Search Queries, Obama, McCain, Palin and Sex
Counting the occurrences of search terms enterred into major search engines can give hints to what people find interesting.
The plot below compares the fraction of queries containing the terms "McCain" and "Obama" since May, 2008. The search term "Obama" appears in about twice the queries as "McCain." Without digging further, there is not way to tell if this is favorable or negative interest.
Senator McCain’s campaign got more attention from Web surfers after the announcement of Governor Palin as his running mate. The plot below shows the fraction of query occurrences of the term "Palin" compared to "McCain for the same period.
It is difficult to get a sense of scale on the interest in either presidential candidate. Comparing to a term that many Internet searchers are interested–yes, sex–gives some sense of relative interest. Below I plotted the fraction of searches containing the term "Sex" against the fraction of searches containing "Obama."
Inexplicably, "sex" lost favor over the summer up until the Democratic convention, when the frequency of the "Obama" term peaked. Not that neither candidate ever come close to matching our interest in sex. What does this mean for our democracy?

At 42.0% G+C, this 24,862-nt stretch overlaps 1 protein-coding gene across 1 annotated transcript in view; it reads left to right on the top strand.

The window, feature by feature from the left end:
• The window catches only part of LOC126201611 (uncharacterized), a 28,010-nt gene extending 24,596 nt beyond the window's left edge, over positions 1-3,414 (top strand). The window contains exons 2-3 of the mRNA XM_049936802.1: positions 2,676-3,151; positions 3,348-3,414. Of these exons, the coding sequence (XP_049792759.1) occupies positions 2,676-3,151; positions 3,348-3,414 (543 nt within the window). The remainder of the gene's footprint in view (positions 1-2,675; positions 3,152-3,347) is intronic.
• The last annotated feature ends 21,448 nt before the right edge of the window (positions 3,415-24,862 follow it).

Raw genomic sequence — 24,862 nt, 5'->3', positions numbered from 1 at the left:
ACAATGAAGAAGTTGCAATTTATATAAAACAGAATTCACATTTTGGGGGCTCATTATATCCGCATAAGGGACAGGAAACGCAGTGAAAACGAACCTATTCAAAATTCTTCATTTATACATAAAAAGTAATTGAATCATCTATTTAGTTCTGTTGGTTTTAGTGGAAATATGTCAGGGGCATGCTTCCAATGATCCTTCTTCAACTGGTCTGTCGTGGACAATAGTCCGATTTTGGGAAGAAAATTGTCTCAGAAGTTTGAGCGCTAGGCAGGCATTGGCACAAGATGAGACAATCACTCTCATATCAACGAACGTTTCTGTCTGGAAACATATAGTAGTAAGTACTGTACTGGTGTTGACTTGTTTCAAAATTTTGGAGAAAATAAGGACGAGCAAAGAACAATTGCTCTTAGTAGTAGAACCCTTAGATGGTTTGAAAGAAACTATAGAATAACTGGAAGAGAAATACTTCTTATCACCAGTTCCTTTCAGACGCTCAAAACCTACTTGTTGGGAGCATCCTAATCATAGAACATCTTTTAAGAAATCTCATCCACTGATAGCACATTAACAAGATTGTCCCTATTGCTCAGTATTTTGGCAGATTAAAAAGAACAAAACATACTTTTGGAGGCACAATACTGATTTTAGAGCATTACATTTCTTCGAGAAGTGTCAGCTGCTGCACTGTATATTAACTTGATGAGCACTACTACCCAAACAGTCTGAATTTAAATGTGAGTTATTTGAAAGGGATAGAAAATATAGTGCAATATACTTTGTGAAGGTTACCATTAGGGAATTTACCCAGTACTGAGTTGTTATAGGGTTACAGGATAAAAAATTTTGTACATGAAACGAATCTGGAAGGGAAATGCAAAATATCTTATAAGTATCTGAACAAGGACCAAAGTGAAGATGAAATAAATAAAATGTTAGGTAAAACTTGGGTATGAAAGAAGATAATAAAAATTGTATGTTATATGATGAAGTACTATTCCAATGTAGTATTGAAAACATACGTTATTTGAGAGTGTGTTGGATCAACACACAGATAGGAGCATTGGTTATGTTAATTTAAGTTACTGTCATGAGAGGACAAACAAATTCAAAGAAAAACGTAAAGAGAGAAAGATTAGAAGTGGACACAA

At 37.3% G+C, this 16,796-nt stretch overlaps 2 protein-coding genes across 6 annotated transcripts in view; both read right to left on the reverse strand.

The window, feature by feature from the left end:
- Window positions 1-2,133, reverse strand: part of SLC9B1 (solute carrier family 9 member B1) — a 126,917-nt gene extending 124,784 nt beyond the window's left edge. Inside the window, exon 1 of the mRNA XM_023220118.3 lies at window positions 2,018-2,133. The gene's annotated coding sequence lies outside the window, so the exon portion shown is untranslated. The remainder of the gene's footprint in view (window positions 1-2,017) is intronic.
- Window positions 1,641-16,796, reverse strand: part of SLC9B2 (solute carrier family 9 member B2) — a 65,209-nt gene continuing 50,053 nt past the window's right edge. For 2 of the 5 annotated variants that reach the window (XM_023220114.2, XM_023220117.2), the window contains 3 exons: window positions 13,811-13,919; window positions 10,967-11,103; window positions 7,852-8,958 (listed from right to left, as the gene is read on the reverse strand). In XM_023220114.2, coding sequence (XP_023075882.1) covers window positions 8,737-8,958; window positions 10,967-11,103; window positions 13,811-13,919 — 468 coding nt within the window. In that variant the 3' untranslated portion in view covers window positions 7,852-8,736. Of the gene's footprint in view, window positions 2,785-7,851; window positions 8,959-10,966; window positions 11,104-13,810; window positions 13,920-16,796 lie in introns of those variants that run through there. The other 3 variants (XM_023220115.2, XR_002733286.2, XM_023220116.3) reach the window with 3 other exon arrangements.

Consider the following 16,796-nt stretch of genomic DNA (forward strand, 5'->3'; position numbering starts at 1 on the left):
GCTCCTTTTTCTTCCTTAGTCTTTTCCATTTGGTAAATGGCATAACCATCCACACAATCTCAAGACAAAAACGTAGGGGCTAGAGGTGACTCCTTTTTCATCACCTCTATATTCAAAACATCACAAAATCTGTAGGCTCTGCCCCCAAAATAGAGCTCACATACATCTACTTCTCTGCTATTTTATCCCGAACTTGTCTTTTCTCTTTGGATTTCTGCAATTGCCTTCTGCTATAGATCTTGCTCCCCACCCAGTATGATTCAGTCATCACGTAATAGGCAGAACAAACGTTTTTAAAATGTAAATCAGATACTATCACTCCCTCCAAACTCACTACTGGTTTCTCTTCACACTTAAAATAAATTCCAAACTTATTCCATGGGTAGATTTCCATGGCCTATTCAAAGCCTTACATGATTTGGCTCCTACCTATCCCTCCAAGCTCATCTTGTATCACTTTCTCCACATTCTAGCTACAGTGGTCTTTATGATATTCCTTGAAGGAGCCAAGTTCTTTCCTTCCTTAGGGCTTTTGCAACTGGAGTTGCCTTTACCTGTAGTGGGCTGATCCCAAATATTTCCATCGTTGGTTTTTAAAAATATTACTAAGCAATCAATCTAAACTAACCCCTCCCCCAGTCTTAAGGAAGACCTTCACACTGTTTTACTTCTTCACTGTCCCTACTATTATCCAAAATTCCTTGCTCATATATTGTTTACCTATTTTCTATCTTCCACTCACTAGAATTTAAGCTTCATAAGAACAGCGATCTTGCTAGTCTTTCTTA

The data is taken from click stream data for about 95K Web surfers each day. For each plot, I look for occurrences of the terms in all search queries each day. I don’t try to sort out all the misspellings or synonyms, so these results are most likely under counts. The data covers period well before the Democratic nominee was chosen and before the conventions. Numbers are reported as a fraction of the total search queries counted for each day (usually around 500K). Queries are representative of major search engines and shopping sites.